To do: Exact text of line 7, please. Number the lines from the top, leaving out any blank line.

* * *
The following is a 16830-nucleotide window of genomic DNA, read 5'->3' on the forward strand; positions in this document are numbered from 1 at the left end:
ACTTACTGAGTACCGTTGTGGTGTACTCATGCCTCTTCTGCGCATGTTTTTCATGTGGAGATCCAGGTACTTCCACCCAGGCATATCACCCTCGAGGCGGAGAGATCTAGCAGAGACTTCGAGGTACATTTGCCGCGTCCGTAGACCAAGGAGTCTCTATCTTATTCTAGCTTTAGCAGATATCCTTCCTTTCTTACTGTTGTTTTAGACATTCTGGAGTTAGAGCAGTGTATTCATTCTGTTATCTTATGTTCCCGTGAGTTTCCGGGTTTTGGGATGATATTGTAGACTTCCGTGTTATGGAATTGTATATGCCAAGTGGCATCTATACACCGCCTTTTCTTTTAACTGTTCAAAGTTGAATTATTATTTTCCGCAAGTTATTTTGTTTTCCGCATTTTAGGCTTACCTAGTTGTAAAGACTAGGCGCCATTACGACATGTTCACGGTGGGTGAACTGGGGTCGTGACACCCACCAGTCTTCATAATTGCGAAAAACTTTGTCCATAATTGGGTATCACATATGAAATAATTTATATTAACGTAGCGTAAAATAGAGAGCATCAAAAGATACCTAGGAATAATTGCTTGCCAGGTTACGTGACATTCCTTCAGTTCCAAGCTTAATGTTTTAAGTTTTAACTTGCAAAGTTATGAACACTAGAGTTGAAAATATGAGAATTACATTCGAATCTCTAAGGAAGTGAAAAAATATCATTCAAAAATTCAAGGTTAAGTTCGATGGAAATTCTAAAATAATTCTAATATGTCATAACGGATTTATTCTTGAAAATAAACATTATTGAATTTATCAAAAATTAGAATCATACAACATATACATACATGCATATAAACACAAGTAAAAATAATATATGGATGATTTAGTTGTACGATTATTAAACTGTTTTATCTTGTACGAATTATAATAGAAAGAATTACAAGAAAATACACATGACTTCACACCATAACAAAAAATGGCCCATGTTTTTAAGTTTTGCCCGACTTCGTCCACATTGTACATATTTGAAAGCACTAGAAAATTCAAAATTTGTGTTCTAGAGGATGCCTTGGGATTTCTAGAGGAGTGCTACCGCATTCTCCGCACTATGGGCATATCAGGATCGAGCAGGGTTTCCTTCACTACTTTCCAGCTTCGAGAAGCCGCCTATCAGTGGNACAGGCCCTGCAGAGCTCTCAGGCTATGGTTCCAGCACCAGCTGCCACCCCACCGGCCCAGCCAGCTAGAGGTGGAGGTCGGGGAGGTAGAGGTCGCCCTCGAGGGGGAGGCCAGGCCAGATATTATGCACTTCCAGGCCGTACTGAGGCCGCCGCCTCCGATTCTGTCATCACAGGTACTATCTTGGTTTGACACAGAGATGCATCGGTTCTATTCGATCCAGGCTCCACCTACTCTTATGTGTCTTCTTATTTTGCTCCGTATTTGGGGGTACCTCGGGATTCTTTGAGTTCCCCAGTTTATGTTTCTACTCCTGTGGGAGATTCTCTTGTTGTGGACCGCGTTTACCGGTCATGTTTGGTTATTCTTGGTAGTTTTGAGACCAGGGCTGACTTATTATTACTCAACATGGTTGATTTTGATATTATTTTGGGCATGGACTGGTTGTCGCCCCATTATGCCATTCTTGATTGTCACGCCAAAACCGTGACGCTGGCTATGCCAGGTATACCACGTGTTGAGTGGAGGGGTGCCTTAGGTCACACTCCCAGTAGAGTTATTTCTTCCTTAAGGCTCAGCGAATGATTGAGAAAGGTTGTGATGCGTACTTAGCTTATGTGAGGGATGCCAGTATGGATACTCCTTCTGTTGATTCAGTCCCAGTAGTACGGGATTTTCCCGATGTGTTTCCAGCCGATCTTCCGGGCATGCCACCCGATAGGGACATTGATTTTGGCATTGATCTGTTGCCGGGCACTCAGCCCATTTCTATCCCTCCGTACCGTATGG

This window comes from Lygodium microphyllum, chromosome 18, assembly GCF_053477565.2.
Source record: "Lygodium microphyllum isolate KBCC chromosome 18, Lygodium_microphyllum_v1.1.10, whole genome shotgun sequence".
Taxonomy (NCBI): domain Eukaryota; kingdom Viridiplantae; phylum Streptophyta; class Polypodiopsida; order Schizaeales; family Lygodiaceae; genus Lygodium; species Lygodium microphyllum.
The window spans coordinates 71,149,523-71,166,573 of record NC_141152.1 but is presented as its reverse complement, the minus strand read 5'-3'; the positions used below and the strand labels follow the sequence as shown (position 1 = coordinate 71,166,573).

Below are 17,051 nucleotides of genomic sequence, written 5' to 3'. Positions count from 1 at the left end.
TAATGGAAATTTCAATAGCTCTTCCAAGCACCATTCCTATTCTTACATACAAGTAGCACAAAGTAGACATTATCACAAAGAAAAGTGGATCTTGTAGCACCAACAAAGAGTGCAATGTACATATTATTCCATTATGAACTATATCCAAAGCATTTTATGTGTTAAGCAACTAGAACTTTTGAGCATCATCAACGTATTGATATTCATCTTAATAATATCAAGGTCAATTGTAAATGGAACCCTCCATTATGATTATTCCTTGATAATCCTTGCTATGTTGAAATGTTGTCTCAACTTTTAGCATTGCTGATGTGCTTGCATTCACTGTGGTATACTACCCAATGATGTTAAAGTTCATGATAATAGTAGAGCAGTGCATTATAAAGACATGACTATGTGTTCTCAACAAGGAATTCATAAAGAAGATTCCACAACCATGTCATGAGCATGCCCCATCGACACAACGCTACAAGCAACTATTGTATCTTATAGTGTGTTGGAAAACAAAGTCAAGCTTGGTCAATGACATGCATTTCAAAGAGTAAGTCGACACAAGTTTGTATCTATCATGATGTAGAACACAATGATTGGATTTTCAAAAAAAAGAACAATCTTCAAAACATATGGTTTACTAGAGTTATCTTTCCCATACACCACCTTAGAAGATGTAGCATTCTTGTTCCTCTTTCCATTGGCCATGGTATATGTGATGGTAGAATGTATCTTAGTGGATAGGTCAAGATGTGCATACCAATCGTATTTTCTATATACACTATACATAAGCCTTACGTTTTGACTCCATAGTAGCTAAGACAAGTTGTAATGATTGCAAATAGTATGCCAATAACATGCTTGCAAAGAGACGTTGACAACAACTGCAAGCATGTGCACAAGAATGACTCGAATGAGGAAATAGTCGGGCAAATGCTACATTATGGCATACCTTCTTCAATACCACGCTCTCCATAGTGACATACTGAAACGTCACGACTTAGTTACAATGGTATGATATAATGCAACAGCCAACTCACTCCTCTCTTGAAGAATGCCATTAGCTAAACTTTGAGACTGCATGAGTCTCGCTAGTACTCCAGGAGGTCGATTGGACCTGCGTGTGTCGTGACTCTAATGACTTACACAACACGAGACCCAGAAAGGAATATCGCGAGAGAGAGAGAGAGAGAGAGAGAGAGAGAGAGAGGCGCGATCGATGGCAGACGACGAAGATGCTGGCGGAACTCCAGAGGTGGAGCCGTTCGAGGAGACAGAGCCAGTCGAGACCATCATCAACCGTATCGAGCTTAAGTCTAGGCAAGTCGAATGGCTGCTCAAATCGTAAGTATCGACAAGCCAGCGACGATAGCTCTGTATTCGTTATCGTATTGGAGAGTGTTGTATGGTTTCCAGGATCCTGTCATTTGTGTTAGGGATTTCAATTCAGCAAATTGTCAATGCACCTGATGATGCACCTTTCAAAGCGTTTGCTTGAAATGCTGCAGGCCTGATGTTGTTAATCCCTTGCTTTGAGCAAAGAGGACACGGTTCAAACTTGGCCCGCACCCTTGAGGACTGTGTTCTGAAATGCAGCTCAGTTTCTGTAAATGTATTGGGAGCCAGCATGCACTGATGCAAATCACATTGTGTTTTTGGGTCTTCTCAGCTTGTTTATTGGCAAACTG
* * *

Below are 17,051 nucleotides of genomic sequence, written 5' to 3'. Positions count from 1 at the left end.